MS 101: A Multiple Sclerosis Glossary
- by TEVA'S LIFT MS® TEAM
- December 19, 2016
Talk to anyone newly diagnosed with MS or their loved ones, and you’ll likely hear how overwhelmed they feel when trying to research and assimilate MS terminology. Patients and caregivers often get flustered with the lingo that comes with therapy appointments, treatment details and follow-up visits.
To help get everyone up to speed, we’ve created a glossary of MS terms.
Annualized Relapse Rate (ARR): The average annual number of multiple sclerosis (MS) relapses.
Assistive devices: Any tools that are designed, fabricated and/or adapted to assist a person in performing a particular task, e.g., cane, walker, shower chair.
Ataxia: The incoordination and unsteadiness that result from the brain’s failure to regulate the body’s posture and the strength and direction of limb movements.
Autoimmune disease: A process in which the body’s immune system causes illness by mistakenly attacking healthy cells, organs, or tissues in the body that are essential for good health. Multiple sclerosis is believed to be an autoimmune disease.
Axon: The long, threadlike part of a nerve cell (neuron) along which nerve signals are conducted. In MS, the protective coating (myelin) that protects the axon is attacked.
Central Nervous System (CNS): The part of the nervous system that includes the brain, optic nerves, and spinal cord.
Clinically Isolated Syndrome (CIS): A first neurologic event that lasts at least 24 hours that suggests demyelination, accompanied by multiple, clinically “silent” (asymptomatic) lesions on MRI that are typical of MS.
Cognitive impairment: Changes in cognitive function caused by trauma or disease, most commonly affecting memory, information processing, and executive functions in MS.
Demyelination: A loss of myelin in the white matter of the central nervous system (brain, spinal cord).
Foot drop: A condition of weakness in the muscles of the foot and ankle which interfere with a person’s ability to flex the ankle and walk with a normal heel-toe pattern.
Lesion: An area of inflamed or demyelinated central nervous system tissue. A lesion, often times called a “plaque,” can vary from a few millimeters to a few centimeters in diameter.
Magnetic Resonance Imaging (MRI): A diagnostic procedure that uses a high frequency electromagnetic impulse to produce visual images of different body parts without the use of X-rays. An important diagnostic tool in MS, MRI makes it possible to visualize and count lesions in the white matter of the brain and spinal cord.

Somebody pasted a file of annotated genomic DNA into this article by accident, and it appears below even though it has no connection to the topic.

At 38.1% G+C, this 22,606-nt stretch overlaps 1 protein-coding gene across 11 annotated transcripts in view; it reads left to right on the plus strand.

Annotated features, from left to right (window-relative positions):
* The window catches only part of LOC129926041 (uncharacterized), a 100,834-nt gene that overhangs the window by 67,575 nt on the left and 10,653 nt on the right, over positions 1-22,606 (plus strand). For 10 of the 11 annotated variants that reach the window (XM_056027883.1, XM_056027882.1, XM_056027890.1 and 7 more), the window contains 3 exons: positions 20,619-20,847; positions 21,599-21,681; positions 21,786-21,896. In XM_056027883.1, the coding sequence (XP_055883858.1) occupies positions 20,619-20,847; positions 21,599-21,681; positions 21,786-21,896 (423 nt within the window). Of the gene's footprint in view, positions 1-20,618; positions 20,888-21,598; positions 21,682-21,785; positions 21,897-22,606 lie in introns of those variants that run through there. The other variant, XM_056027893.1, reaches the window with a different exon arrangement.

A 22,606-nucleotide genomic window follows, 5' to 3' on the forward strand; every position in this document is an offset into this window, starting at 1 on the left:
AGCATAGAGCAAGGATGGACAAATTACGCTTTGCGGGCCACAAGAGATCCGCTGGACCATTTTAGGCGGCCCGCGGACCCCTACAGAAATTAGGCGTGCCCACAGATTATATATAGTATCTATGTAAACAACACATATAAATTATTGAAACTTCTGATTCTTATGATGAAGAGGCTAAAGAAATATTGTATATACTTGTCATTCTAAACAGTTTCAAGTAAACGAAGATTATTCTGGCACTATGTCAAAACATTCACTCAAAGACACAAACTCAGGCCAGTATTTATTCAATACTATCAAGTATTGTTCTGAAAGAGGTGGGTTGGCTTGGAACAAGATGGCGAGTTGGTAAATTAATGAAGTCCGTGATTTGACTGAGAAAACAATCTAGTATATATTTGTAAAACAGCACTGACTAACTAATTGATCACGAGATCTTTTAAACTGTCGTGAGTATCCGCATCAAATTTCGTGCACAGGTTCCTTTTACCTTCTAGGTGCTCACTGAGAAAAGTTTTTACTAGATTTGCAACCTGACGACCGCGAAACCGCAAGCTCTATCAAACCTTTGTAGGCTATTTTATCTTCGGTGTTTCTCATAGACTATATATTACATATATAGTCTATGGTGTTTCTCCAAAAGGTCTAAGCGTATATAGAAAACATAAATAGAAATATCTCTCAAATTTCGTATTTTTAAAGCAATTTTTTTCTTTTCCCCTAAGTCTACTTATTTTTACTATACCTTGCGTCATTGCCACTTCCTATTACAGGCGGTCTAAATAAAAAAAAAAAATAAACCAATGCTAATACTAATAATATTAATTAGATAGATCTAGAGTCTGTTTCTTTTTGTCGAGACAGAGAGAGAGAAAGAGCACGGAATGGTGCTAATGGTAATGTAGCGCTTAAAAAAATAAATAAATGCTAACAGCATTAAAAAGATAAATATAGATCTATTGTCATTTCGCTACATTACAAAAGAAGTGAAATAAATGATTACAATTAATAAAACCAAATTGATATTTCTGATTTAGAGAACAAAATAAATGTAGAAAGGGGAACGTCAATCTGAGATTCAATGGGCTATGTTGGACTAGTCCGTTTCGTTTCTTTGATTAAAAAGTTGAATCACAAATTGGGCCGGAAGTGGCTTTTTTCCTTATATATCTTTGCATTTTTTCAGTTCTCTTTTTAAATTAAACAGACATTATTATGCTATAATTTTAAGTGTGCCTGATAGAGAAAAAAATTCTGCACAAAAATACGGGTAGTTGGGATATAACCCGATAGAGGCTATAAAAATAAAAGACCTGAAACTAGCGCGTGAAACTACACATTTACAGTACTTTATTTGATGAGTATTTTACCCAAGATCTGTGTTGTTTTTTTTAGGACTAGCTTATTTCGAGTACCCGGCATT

Myelin: A soft, white coating of nerve fibers in the central nervous system, composed of lipids (fats) and protein. Myelin serves as insulation and as an aid to efficient nerve fiber conduction.
Neurologist: Physician who specializes in the diagnosis and treatment of conditions related to the nervous system.
Neuron: The basic nerve cell of the nervous system. A neuron consists of a nucleus within a cell body and one or more processes (extensions) called dendrites and axons.
Optic Neuritis: Inflammation or demyelination of the optic (visual) nerve with transient or permanent impairment of vision and occasionally pain.
Relapse: The appearance of new symptoms or the aggravation of old ones, lasting at least twenty-four hours (synonymous with attack, exacerbation, flare-up or worsening).
Relapsing Multiple Sclerosis (RMS): A clinical course of MS that is characterized by clearly defined, acute attacks with full or partial recovery (remissions) and no disease progression between attacks.
Sclerosis: Hardening of tissue. In MS, sclerosis is the body’s replacement of lost myelin around CNS nerve cells with scar tissue.
Spasticity: Abnormal increase in muscle tone, manifested as a spring-like resistance to moving or being moved. Also refers to feelings of stiffness and a wide range of involuntary muscle spasms; can occur in any limb, but it is much more common in the legs.
T-cell: A lymphocyte (white blood cell) that develops in the bone marrow, matures in the thymus, and works as part of the immune system in the body.
Download a PDF of these common MS treatment terms for future reference.
For more MS terms, visit the National MS Society.
While we hope this information is helpful, please remember this blog is for general informational purposes only. We encourage you to have conversations with a healthcare provider about any specific healthcare questions.
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Tracy | December 19, 2016Great information
Melissa | December 24, 2016Hi! I was diagnosed with Chronic Progressive MS, now called Primary-progressive MS about 20 or so years ago. The one matter I would like to see addressed is what a painful disease MS is. Most individuals don't know or understand the severity of the wide range of pain that is associated with having MS.